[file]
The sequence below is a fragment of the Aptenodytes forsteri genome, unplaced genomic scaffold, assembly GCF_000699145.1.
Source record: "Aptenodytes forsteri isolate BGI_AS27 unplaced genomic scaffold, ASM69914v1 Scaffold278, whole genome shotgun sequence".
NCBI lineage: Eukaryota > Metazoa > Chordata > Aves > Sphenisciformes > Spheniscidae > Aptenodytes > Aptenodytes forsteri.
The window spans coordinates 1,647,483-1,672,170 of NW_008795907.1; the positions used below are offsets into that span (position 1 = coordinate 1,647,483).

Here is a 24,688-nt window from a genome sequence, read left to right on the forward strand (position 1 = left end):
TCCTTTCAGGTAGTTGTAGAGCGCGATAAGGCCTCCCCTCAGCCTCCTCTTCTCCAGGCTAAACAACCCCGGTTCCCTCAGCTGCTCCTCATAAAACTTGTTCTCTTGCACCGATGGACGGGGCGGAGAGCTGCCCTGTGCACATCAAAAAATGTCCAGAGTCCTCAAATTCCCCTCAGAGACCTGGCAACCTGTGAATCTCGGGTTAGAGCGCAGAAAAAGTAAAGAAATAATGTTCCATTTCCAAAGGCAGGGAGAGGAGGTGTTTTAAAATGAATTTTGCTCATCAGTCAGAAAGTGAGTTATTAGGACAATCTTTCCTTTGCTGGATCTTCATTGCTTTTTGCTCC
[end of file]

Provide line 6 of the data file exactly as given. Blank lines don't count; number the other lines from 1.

TCCTTTCAGGTAGTTGTAGAGCGCGATAAGGCCTCCCCTCAGCCTCCTCTTCTCCAGGCTAAACAACCCCGGTTCCCTCAGCTGCTCCTCATAAAACTTGTTCTCTTGCACCGATGGACGGGGCGGAGAGCTGCCCTGTGCACATCAAAAAATGTCCAGAGTCCTCAAATTCCCCTCAGAGACCTGGCAACCTGTGAATCTCGGGTTAGAGCGCAGAAAAAGTAAAGAAATAATGTTCCATTTCCAAAGGCAGGGAGAGGAGGTGTTTTAAAATGAATTTTGCTCATCAGTCAGAAAGTGAGTTATTAGGACAATCTTTCCTTTGCTGGATCTTCATTGCTTTTTGCTCC